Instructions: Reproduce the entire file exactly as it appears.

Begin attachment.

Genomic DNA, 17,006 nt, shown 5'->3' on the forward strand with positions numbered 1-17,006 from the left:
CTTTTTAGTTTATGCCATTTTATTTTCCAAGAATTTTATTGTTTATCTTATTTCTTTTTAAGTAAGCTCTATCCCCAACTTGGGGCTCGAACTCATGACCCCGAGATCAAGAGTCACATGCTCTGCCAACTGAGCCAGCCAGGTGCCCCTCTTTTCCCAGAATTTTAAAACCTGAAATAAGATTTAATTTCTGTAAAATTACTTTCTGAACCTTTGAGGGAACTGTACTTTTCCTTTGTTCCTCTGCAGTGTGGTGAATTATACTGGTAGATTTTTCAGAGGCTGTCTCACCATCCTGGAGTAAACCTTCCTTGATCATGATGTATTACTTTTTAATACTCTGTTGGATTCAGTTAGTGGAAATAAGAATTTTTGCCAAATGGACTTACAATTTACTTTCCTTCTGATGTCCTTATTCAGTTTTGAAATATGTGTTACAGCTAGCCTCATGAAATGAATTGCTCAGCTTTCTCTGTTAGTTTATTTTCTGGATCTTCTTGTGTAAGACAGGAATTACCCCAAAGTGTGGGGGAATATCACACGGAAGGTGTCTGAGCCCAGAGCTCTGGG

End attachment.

Genomic DNA, 17,006 nt, shown 5'->3' on the forward strand with positions numbered 1-17,006 from the left:
CTTTTTAGTTTATGCCATTTTATTTTCCAAGAATTTTATTGTTTATCTTATTTCTTTTTAAGTAAGCTCTATCCCCAACTTGGGGCTCGAACTCATGACCCCGAGATCAAGAGTCACATGCTCTGCCAACTGAGCCAGCCAGGTGCCCCTCTTTTCCCAGAATTTTAAAACCTGAAATAAGATTTAATTTCTGTAAAATTACTTTCTGAACCTTTGAGGGAACTGTACTTTTCCTTTGTTCCTCTGCAGTGTGGTGAATTATACTGGTAGATTTTTCAGAGGCTGTCTCACCATCCTGGAGTAAACCTTCCTTGATCATGATGTATTACTTTTTAATACTCTGTTGGATTCAGTTAGTGGAAATAAGAATTTTTGCCAAATGGACTTACAATTTACTTTCCTTCTGATGTCCTTATTCAGTTTTGAAATATGTGTTACAGCTAGCCTCATGAAATGAATTGCTCAGCTTTCTCTGTTAGTTTATTTTCTGGATCTTCTTGTGTAAGACAGGAATTACCCCAAAGTGTGGGGGAATATCACACGGAAGGTGTCTGAGCCCAGAGCTCTGGG